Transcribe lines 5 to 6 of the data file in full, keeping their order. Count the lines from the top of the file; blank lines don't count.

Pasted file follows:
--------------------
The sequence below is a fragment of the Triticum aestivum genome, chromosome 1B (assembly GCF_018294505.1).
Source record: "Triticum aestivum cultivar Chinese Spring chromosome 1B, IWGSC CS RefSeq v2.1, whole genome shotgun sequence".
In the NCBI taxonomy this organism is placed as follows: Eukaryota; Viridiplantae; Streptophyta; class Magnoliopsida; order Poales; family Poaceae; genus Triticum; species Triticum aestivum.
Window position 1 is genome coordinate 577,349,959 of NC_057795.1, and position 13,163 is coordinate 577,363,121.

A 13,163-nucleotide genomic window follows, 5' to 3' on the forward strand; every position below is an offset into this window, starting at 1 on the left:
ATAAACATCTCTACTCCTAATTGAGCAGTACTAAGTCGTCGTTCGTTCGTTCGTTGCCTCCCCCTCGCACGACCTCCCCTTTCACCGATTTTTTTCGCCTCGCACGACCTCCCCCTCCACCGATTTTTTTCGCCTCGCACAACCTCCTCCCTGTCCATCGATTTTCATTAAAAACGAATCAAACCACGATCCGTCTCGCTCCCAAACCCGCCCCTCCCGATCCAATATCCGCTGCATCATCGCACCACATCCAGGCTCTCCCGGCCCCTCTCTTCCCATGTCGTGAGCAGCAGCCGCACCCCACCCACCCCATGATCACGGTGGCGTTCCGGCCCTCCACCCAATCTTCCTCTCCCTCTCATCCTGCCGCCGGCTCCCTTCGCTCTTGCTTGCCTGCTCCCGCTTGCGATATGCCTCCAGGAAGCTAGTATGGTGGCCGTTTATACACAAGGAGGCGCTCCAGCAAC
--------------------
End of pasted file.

A 13,163-nucleotide genomic window follows, 5' to 3' on the forward strand; every position below is an offset into this window, starting at 1 on the left:
ATAAACATCTCTACTCCTAATTGAGCAGTACTAAGTCGTCGTTCGTTCGTTCGTTGCCTCCCCCTCGCACGACCTCCCCTTTCACCGATTTTTTTCGCCTCGCACGACCTCCCCCTCCACCGATTTTTTTCGCCTCGCACAACCTCCTCCCTGTCCATCGATTTTCATTAAAAACGAATCAAACCACGATCCGTCTCGCTCCCAAACCCGCCCCTCCCGATCCAATATCCGCTGCATCATCGCACCACATCCAGGCTCTCCCGGCCCCTCTCTTCCCATGTCGTGAGCAGCAGCCGCACCCCACCCACCCCATGATCACGGTGGCGTTCCGGCCCTCCACCCAATCTTCCTCTCCCTCTCATCCTGCCGCCGGCTCCCTTCGCTCTTGCTTGCCTGCTCCCGCTTGCGATATGCCTCCAGGAAGCTAGTATGGTGGCCGTTTATACACAAGGAGGCGCTCCAGCAAC